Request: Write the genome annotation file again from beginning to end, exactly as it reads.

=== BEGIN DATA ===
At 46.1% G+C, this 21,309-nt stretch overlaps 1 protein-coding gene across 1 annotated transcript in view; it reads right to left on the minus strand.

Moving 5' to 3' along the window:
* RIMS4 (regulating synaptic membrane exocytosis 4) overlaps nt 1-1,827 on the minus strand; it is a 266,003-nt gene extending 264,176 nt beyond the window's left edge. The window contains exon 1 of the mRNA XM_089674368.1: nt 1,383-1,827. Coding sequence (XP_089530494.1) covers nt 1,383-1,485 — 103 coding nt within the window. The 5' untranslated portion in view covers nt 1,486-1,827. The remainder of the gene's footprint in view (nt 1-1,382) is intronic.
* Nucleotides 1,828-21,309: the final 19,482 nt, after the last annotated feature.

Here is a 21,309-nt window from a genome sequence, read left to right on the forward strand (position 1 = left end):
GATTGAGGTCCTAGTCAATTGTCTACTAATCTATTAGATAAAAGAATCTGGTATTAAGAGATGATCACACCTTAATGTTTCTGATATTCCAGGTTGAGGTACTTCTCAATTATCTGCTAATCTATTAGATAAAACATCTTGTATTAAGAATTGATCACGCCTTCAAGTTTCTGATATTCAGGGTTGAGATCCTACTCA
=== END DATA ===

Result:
At 46.1% G+C, this 21,309-nt stretch overlaps 1 protein-coding gene across 1 annotated transcript in view; it reads right to left on the minus strand.

Moving 5' to 3' along the window:
* RIMS4 (regulating synaptic membrane exocytosis 4) overlaps nt 1-1,827 on the minus strand; it is a 266,003-nt gene extending 264,176 nt beyond the window's left edge. The window contains exon 1 of the mRNA XM_089674368.1: nt 1,383-1,827. Coding sequence (XP_089530494.1) covers nt 1,383-1,485 — 103 coding nt within the window. The 5' untranslated portion in view covers nt 1,486-1,827. The remainder of the gene's footprint in view (nt 1-1,382) is intronic.
* Nucleotides 1,828-21,309: the final 19,482 nt, after the last annotated feature.

Here is a 21,309-nt window from a genome sequence, read left to right on the forward strand (position 1 = left end):
GATTGAGGTCCTAGTCAATTGTCTACTAATCTATTAGATAAAAGAATCTGGTATTAAGAGATGATCACACCTTAATGTTTCTGATATTCCAGGTTGAGGTACTTCTCAATTATCTGCTAATCTATTAGATAAAACATCTTGTATTAAGAATTGATCACGCCTTCAAGTTTCTGATATTCAGGGTTGAGATCCTACTCA